Cape Town - The world’s first successful penis transplant, which surgeons predict will give the young recipient the ability to father his own children naturally, has been performed at Tygerberg Hospital.
This pioneering operation also restored the dignity of the 21-year-old man, who lost his penis when it developed gangrene after a ritual circumcision.
“The patient is very happy and he’s doing well,” said Professor André van der Merwe, head of Stellenbosch University’s urology division, who led the surgery.
In a marathon nine-hour operation doctors transplanted the entire penis (from the glans to the base) from an organ donor. The patient’s own penis had to be amputated three years ago in order to save his life, leaving him with a stump no longer than 1.5cm, after which he was unable to urinate standing up or have sexual intercourse.
The patient has made a full recovery from the transplant, which took place three months ago. He is able to get erections, urinate standing up, and has sensation in the organ.
This is the second time this type of procedure has been attempted, but the first time a successful long-term result was achieved.
“There is a greater need in South Africa for this type of procedure than elsewhere in the world, as many young men lose their penises every year due to complications from ritual circumcision,” Van der Merwe said.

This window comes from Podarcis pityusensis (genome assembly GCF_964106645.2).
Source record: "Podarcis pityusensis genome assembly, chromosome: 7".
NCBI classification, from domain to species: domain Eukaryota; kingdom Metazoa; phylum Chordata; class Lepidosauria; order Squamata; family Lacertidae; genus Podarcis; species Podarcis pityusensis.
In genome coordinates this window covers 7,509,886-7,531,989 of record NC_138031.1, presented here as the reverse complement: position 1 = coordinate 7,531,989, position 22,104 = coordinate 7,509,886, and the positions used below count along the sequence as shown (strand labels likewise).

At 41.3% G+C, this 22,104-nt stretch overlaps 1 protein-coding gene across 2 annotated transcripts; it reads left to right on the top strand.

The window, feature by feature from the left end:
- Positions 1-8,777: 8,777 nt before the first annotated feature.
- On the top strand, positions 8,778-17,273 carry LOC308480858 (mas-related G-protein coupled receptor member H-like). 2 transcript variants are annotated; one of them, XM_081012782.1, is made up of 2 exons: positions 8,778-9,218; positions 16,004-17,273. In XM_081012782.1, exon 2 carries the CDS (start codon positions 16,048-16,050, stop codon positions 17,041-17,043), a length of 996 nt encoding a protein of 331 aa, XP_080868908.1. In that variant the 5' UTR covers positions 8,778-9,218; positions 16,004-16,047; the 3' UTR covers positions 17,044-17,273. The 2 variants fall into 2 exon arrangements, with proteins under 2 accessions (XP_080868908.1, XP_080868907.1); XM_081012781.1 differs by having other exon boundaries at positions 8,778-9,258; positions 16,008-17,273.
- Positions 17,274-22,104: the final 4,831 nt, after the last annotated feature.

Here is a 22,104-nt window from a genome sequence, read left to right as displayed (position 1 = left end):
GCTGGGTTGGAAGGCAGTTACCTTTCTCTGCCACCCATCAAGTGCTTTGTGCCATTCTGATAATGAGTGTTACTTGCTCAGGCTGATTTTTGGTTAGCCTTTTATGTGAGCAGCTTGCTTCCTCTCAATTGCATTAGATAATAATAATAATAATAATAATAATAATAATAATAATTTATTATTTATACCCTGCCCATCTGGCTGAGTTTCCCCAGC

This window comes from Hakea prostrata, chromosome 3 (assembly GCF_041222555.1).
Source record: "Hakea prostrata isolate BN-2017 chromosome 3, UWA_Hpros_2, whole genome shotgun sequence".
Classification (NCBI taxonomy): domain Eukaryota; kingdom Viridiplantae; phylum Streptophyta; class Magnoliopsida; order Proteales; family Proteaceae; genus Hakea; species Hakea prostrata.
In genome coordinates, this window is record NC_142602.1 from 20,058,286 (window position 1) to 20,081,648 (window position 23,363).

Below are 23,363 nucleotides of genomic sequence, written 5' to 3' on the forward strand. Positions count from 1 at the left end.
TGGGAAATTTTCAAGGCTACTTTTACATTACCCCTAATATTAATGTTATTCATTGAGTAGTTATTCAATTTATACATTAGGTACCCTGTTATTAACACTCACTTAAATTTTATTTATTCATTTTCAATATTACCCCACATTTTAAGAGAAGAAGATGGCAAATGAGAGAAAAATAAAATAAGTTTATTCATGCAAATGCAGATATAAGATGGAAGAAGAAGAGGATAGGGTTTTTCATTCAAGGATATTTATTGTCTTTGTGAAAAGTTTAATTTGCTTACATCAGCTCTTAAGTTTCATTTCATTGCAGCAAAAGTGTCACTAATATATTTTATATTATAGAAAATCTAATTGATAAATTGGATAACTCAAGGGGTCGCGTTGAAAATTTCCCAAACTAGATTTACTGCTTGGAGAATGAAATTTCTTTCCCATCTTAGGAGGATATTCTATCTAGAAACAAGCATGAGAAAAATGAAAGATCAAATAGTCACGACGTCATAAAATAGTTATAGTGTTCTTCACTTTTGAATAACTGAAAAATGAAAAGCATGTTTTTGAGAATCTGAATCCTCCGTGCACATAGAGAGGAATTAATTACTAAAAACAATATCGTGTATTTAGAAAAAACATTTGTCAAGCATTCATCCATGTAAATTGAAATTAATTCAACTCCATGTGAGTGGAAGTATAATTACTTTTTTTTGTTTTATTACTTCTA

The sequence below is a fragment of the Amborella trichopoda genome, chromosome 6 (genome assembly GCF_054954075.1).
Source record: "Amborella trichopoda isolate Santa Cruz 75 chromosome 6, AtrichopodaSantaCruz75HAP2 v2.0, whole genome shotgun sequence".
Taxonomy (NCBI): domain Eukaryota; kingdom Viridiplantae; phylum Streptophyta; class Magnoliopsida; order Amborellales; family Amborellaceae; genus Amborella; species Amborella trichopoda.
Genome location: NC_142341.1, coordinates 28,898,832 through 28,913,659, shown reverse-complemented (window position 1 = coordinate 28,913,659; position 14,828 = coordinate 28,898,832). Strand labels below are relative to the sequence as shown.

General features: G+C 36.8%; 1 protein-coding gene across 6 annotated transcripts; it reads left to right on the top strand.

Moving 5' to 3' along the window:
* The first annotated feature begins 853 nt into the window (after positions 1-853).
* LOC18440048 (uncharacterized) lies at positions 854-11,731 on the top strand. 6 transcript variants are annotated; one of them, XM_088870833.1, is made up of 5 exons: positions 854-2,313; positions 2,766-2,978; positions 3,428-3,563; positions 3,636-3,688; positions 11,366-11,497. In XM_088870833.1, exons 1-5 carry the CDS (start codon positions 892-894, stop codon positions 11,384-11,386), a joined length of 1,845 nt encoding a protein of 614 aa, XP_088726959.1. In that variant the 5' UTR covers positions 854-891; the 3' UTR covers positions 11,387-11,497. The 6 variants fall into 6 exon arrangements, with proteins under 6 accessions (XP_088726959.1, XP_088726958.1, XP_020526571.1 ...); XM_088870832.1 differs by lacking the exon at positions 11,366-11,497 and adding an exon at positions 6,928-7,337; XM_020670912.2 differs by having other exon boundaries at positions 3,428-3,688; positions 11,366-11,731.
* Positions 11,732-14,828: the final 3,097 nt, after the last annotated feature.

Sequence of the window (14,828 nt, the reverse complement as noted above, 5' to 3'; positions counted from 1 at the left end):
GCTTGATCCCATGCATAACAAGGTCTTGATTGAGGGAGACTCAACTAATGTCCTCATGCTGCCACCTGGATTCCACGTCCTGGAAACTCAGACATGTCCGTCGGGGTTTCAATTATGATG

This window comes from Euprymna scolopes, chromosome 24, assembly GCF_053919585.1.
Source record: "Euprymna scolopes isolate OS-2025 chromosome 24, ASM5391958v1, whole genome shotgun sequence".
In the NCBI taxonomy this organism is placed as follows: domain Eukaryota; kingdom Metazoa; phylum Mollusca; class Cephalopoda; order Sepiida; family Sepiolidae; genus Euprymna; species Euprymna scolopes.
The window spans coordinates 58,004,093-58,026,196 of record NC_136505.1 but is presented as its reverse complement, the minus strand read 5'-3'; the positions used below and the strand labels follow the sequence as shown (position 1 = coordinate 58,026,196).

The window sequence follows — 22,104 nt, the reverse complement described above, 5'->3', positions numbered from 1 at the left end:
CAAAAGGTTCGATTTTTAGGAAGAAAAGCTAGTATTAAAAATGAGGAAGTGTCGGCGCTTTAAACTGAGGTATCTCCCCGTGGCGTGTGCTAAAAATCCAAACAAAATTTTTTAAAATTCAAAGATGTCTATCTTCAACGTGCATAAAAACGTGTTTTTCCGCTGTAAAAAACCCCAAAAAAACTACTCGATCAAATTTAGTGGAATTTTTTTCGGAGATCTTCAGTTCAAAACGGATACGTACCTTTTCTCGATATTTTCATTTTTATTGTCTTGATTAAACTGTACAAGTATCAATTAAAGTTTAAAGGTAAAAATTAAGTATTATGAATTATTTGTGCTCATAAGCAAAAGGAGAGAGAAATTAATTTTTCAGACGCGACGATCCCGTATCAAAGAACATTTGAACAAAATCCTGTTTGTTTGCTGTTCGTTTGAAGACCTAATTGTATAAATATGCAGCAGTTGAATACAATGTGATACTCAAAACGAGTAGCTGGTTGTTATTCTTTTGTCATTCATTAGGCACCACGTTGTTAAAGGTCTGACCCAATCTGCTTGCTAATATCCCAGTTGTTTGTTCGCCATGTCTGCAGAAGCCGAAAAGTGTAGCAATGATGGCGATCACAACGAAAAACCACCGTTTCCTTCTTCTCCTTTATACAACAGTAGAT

Although there are no formal records on the number of penile amputations per year due to ritual circumcision, one study reported up to 55 cases in the Eastern Cape alone. Experts estimate that as many as 250 amputations per year are done across the country.
“This is a very serious situation. For a young man of 18 or 19 years the loss of his penis can be deeply traumatic. He doesn’t necessarily have the psychological capability to process this. There are even reports of suicide among these young men,” Van der Merwe said.
The operation was part of a pilot study to develop a penile transplant procedure that could be performed in a typical South African hospital theatre.
“The research was conducted in partnership with local public health structures and will be delivered to the people who need it most,” said Dr Nicola Barsdorf, head of health research ethics at Stellenbosch University’s faculty of medicine and health sciences.
“Once the surgery is made broadly available, it will be offered in state facilities and be accessible to vulnerable groups that are often unable to afford state-of-the-art health care.”
Nine more patients will receive penile transplants as part of the study. This procedure could eventually also be extended to men who have lost their penises from cancer, or as a last-resort treatment for severe erectile dysfunction due to medication side-effects.
The planning and preparation for the study started in 2010. After extensive research Van der Merwe and his surgical team decided to use some parts of the model and techniques developed for the first facial transplant. The surgeons connected blood vessels and nerves as small as 1mm to 2mm using microsurgery usually employed in plastic and reconstructive surgery.
“South Africa remains at the forefront of medical progress,” said Professor Jimmy Volmink, dean of Stellenbosch University’s medicine and health sciences faculty.
“This procedure is another excellent example of how medical research, technical know-how and patient-centred care can be combined in the quest to relieve human suffering.”